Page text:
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The euro in the field of energy

A stronger role of the euro in energy transactions will help realise the energy union's key objectives.

The EU ranks as the world's largest energy importer and had an annual energy import bill averaging €300 billion in the period 2012-2019. Since the end of 2021, this figure has doubled (€600 billion) due to the energy price crisis.

The euro is a stable, reliable, and globally recognised currency that is widely accepted for international payments, yet approximately 85% of the EU’s energy imports are paid in US dollars.

Energy is a key strategic sector in the EU economy and therefore has a critical role to play in reinforcing the global position of the euro. In addition, strengthening the euro in energy trade and investments helps realise key objectives of the energy union, particularly delivering a safe, viable, and accessible energy supply to all Europeans.

The European Commission has taken several steps to give the necessary impulse to energy market participants to use the euro more in their transactions, including issuing a Recommendation (C/2018/ 811) in December 2018.

As a follow-up, the Commission hosted an event to consult stakeholders’ views on the mechanisms and practicalities of implementing the recommendation and launched, at the same time, a public consultation that ran from 14 February to 7 April 2019. The results of the consultation were presented in a Staff Working Document in June 2019. The European Central Bank (ECB) also published in 2020 a study on the International role of the Euro in 2020.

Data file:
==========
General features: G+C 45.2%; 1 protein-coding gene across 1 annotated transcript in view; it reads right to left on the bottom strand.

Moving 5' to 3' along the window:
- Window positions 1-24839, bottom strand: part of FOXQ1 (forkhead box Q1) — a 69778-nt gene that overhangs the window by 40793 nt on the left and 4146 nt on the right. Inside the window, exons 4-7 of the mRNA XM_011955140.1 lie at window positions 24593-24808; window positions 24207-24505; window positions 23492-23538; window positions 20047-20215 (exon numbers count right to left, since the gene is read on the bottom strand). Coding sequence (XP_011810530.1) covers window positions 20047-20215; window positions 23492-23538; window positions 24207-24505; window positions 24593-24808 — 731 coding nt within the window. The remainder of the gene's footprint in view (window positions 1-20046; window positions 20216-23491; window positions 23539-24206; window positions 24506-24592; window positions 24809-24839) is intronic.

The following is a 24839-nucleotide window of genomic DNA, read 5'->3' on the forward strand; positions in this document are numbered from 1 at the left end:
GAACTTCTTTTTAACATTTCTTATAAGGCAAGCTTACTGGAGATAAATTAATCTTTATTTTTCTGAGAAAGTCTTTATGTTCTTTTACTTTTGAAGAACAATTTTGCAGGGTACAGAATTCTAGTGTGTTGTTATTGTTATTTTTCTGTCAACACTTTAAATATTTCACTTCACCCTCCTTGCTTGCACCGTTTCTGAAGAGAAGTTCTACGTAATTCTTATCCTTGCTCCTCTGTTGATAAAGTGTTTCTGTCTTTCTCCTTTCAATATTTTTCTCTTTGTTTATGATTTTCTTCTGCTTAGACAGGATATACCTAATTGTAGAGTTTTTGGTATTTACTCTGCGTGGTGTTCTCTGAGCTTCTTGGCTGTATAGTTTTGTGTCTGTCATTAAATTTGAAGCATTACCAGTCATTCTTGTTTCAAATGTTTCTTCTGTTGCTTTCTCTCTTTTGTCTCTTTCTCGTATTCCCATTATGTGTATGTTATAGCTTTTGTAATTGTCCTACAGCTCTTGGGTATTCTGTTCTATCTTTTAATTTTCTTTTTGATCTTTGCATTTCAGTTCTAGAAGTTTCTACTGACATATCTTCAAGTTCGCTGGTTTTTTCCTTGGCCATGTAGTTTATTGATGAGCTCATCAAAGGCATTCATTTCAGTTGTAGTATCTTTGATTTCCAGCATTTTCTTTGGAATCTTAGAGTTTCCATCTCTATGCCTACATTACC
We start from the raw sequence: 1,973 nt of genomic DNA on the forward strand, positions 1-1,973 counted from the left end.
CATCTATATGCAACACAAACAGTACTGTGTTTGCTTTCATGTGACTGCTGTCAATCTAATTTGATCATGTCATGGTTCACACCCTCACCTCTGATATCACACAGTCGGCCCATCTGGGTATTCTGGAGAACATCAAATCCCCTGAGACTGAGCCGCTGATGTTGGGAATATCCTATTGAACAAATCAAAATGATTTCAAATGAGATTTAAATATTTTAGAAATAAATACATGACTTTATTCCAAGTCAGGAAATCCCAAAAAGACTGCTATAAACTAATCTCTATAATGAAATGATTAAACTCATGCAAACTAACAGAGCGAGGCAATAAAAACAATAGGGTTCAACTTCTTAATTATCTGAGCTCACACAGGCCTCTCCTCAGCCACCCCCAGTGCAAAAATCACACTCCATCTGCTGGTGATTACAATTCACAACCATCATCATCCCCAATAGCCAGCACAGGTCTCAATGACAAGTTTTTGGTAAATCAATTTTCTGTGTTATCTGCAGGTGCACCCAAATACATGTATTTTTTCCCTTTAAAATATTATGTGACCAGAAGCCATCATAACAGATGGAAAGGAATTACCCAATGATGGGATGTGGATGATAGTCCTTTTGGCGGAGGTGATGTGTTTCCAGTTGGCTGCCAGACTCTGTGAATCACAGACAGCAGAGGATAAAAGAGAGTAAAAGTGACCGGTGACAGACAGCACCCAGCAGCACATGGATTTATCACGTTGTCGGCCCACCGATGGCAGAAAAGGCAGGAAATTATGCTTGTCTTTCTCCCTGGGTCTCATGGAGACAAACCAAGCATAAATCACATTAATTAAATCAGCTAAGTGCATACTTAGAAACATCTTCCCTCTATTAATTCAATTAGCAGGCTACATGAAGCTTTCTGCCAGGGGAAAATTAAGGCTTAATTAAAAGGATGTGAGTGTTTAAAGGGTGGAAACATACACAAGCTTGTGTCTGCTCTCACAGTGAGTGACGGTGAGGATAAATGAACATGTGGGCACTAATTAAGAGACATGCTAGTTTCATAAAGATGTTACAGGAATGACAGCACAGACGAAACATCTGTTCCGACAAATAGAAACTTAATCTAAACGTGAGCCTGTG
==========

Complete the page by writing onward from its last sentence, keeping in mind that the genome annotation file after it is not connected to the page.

On 24 September 2020, the Commission presented an action plan on a Capital Markets Union for people and businesses, which aims at developing and integrating European capital markets in order to contribute to the EU’s recovery and to an inclusive and resilient economy that works for all, as well as enabling the transition towards a digital and a sustainable economy.

On the same date, the Commission adopted a Digital Finance Strategy including a Retail Payments Strategy for the EU. That strategy set out general lines on how Europe can support the digital transformation of finance in the coming years while regulating its risks.

On January 2021,the Commission published the communication “The European economic and financial system: fostering openness, strength and resilience”, a strategy aiming to better enable Europe to play a leading role in global economic governance, while protecting the EU from unfair and abusive practices.


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